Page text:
Tuesday, 1 February 2011

Polka on the Island - An Eating Tribute

One of my very favourite blogs on my reference list is Polka on the Island. I was very pleased to hear her say she had won a reward as a Top Blogger Award 2011. I have been waiting patiently to find out what they said about her, but the Expat Arrivals notice just has her on the list without comment. You don't need my comments anyway.

Congratulations, Anna. (Photos from her blog.).

Just one of the aspects I like is, when she gives her Polish view of the English, she often makes me want to give the other perspective, in this case through a post by her on eating habits. Too see how good she is, you can compare my ramblings with her short, pointed comment style.

I was once at a conference lunch, when a colleague apologised for the way he was eating - he was in a hurry. I think he thought I had been staring at this, but in fact I was just trying to figure out what that greyish chunk of meat like substance under some grey-brown sludge was. (After a round table discussion, we asked the waitress, who asked the cook, who told us it was chicken. The Ministry of Economy Conference Centre in Konstancin, if you want to know.) Anyway, I've seen the same thing quite a few times in Poland since, so there wasn't really anything for him to apologise about.

The eating method is rather like a vertical pendulum movement, with the fork moving from the plate to the mouth in a constant, regular tick-tock movement, only interrupted by a few swift movements of the fork on the plate to separate bits of 'meat'. The trick here is to have everything prepared so soft that no knife is needed, there is nothing to slow down your movement and there is minimal chewing to impede intake of the next fork full. Standard Polish cheap canteen (and often other place) fare, that is. Unfortunately, the movement has now the quality of a hypnotist swinging something in front of my eyes. I just find myself watching.

There is a variation to this. I think it provides adaptation to more robust foodstuff where chewing is needed. I last saw this undertaken by a Polish guy next to us on holiday in Italy and there was no rushing involved. It basically involves filling your mouth as full as possible - cheeks bulging, chewing strongly, ingesting the bits that have been chewed enough, and then shoving the next portion of food into whatever space has been cleared in the mouth. The mouth is only emptied after the last portion of food has been shoved in. For some reason, I tend to think of this as concrete mixer eating. This is not as common as the pendulum eating, but that may be because food here rarely needs that much chewing.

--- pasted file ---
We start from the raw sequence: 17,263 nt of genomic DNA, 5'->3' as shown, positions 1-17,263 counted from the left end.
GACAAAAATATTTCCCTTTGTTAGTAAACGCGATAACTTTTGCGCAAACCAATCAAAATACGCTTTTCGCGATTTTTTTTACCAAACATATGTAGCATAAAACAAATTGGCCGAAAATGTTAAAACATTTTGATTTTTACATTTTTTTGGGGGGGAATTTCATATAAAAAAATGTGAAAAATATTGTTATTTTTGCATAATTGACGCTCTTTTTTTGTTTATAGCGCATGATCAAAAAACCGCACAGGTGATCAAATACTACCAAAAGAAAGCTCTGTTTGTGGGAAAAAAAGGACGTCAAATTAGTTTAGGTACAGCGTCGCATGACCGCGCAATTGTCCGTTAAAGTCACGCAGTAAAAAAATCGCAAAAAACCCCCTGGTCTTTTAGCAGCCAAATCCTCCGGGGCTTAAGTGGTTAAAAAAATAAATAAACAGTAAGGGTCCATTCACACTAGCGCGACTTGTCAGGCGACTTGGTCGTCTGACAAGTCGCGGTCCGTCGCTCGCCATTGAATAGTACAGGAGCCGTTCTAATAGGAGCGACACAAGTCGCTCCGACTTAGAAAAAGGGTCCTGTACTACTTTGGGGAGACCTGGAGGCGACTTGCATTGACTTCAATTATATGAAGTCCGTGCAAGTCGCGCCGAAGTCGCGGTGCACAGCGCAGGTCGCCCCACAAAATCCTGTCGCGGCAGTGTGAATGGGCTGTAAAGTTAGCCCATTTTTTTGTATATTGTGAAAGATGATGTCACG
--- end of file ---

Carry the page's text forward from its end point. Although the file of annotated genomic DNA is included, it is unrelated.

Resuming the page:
I don't want to suggest these are standard forms of eating and, since I did receive that apology that once, it may well be considered uncouth behaviour. However, I have never seen anything like this before, so I do perceive it as a peculiar Polish habit.

We all have our peculiarities, of course. I make a lot of noise when I eat, or so I'm told. I suspect this is because I tend to use both my knife and fork, rather than the fork on it's own. I do prefer to use the knife for both cutting and placing food on the fork, particularly disliking using my fingers as an alternative, but I do see that this might be more noisy. So I guess I'm a bit strange too. Funnily enough though, I have noticed that people in restaurants tend to use my method here as well.


Anonymous said...

have you really seen people put food on their fork with their fingers? Everyone I know uses knives and forks to eat with. Except the Americans, that is ;-p

Pan Steeva said...

In less formal surroundings than restaurants, eg in cafes, just using a fork is quite normal. With soft Polish food, it is quite unnecessary. The finger is only required at the end of the meal when you can't push one piece of food against another. There is a quaint ritual involved in public places. The food is pushed around the plate a few times by the fork, then the eater looks blankly around her/him as though they want to make sure no one is looking, finally pushing the food onto the fork with the finger.

I don't know how Americans eat, but I remember hearing some years ago how terrible it was that they didn't use a knife. However, using just a fork seemed to become much more common in London anyway. Does anyone use a knife when eating Chinese or Indian out of the takeaway container, for instance? I prefer to use plates, but I reckon I'm just a bit old fashioned. Not consistently, though. I ate grilled chicken wings by hand at home last night, for instance - there's no other way to eat them. (With a paper towel to hand and a few trips to wash my hands ...)